United States vs. France (Group A) 4 p.m. ET (replay) NBC

July 26

Event Time Channel
United States vs. France (Group A) 12 a.m. ET (replay) NBC Sports Network
Argentina vs. Slovenia (Group C) 6 p.m. ET (replay) NBC Sports Network

July 28

Event Time Channel
United States vs. Iran (Group A) 12:40 a.m. ET Peacock, NBCOlympics.com
Australia vs. Italy (Group B) 11:30 a.m. ET (tape delay) NBC Sports Network
United States vs. Iran (Group A) 3 p.m. ET (replay) NBC
France vs. Czech Republic (Group A) 5:15 p.m. ET (tape delay) NBC Sports Network
United States vs. Iran (Group A) 11:30 p.m. ET (replay) NBC Sports Network

July 31

Event Time Channel
United States vs. Czech Republic (Group A) 8 a.m. ET Peacock, NBCOlympics.com
United States vs. Czech Republic (Group A) 4 p.m. ET (replay) NBC
Australia vs. Germany (Group B) 10:30 a.m. ET USA

August 1

Event Time Channel
United States vs. Czech Republic (Group A) 1:45 a.m. ET (replay) NBC Sports Network

August 2

Event Time Channel
Men’s quarterfinals 12:40 a.m. ET Peacock

August 3

Event Time Channel
Men’s quarterfinals 10:45 p.m. ET (replay) NBC Sports Network

August 4

Event Time Channel
Men’s semifinals 12:15 a.m. ET Peacock

August 5

Event Time Channel
Men’s semifinals 6 p.m. ET (replay) USA
Men’s semifinals 11 p.m. ET (replay) NBC Sports Network

August 6

Event Time Channel
Men’s gold medal game 10:30 p.m. ET NBC, Peacock

August 7

Event Time Channel
Men’s gold medal game 6 p.m. ET (replay) NBC Sports Network

August 8

Event Time Channel
Men’s gold medal game 1:30 a.m. ET (replay) NBC Sports Network

Women’s 5-on-5 Olympic basketball schedule

Diana Taurasi and Sue Bird for Team USA.
Diana Taurasi (left) and Sue Bird compete for Team USA.

July 27

Event Time Channel
United States vs. Nigeria (Group B) 12:40 a.m ET USA
United States vs. Nigeria (Group B) 2:45 a.m. ET (replay) NBC Sports Network
United States vs. Nigeria (Group B) 4:15 p.m. ET (replay) USA

July 30

Event Time Channel
United States vs. Japan (Group B) 12:40 a.m ET

USA

United States vs. Japan (Group B) 4:15 p.m. ET (replay)

NBC Sports Network

United States vs. Japan (Group B) 8 p.m. ET (replay)

NBC Sports Network

July 31

Event Time Channel
Canada vs. Spain (Group A) 11:30 p.m. p.m. ET USA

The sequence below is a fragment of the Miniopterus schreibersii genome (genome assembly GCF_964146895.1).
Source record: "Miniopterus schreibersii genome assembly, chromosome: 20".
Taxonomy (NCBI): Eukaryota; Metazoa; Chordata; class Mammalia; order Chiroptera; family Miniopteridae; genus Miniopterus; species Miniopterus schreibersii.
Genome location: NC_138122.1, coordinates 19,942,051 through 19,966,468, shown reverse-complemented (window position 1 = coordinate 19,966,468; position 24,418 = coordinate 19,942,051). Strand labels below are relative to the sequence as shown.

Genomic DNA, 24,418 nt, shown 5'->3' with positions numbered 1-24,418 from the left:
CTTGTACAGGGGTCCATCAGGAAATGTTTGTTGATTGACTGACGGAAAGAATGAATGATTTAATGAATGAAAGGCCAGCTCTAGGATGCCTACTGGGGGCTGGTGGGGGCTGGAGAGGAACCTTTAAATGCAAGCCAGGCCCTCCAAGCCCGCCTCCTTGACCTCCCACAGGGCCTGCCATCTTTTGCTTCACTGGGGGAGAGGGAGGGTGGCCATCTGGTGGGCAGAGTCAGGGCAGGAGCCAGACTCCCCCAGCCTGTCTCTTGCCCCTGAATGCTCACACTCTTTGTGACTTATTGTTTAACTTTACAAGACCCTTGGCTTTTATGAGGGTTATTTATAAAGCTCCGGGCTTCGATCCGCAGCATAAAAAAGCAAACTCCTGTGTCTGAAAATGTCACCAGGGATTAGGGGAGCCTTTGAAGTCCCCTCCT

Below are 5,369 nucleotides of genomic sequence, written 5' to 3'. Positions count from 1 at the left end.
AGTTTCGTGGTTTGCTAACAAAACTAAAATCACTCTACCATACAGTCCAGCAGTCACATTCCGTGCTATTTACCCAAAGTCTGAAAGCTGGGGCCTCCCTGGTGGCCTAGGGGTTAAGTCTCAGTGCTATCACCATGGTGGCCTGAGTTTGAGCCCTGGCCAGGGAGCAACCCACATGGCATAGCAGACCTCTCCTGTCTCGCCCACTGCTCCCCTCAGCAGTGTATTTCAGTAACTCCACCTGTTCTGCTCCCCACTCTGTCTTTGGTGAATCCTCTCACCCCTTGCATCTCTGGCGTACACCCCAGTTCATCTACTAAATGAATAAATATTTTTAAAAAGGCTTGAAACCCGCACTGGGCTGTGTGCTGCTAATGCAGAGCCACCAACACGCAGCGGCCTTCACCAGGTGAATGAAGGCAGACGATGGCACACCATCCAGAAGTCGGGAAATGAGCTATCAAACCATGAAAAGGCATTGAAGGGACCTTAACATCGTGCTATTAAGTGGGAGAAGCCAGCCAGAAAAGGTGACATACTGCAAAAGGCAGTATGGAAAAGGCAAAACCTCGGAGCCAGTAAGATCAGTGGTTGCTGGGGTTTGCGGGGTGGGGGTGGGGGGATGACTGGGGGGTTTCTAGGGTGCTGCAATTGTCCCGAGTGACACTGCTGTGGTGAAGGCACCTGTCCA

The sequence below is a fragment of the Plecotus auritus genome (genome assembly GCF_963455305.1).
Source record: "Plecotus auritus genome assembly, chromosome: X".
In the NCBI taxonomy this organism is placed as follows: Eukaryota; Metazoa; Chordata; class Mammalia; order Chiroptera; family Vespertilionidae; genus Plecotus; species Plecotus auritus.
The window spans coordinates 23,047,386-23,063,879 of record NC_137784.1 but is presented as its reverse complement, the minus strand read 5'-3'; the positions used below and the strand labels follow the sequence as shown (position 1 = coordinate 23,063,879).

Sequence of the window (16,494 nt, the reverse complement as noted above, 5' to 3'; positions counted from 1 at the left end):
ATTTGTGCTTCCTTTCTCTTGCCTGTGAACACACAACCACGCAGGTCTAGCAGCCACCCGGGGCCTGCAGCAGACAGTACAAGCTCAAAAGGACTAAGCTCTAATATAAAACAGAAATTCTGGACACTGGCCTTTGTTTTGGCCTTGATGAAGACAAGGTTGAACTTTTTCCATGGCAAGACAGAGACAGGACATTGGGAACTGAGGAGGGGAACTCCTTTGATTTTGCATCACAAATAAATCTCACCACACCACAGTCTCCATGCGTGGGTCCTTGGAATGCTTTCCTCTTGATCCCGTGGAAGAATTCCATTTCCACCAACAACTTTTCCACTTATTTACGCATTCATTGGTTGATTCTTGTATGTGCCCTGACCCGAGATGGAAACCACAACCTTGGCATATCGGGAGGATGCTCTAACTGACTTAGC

August 2

Event Time Channel
United States vs. France (Group B) 12:40 a.m. ET USA
United States vs. France (Group B) 4 p.m. ET (replay) USA
United States vs. France (Group B) 11 p.m. ET (replay) NBC Sports Network

August 4

Event Time Channel
Women’s quarterfinals 6 p.m. ET on (replay) USA
Women’s quarterfinals 10 p.m. ET (replay) NBC Sports Network

August 6

Event Time Channel
Women’s semifinals 10 a.m. ET USA
Women’s semifinals 4:15 p.m. and 9 p.m. ET NBC Sports Network

August 7

Event Time Channel
Women’s gold medal game 8 p.m. ET NBC

August 8

Event Time Channel
Women’s gold medal game 9 a.m. ET (replay) USA

3-on-3 Olympic basketball schedule

3x3 basketball
A 3×3 basketball test event in Japan in May 2021.

July 24

Event Time Channel
Men’s and women’s pool play 12:30 a.m. ET (tape delay) NBC Sports Network
US vs. Mongolia and US vs. France 8 p.m. ET CNBC
Basketball and archery elimination rounds 10:40 p.m. ET USA

July 25

Event Time Channel
Men’s and women’s pool play 4 a.m. ET (tape delay) NBC Sports Network

July 27

Event Time Channel
United States vs. Japan 4 a.m. ET CNBC
Men’s and women’s pool play 6:30 a.m. ET (tape delay) NBC Sports Network

July 28

Event Time Channel
Men’s and women’s semifinals games 5:30 a.m. ET USA
Gold and bronze medal games 8 p.m. ET NBC Sports
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How to watch soccer at the Tokyo Olympics – women’s group matches begin on July 21

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USWNT US Women's National Team Soccer
US women’s national soccer team members Alex Morgan and Megan Rapinoe celebrate.

  • Olympic soccer will begin before the opening ceremonies with women’s group matches starting July 21.
  • Games will air on USA, NBC Sports, and the Olympic Channel via cable and live streaming services.
  • The women’s gold medal match is August 5, while the men’s gold medal will be decided on August 7.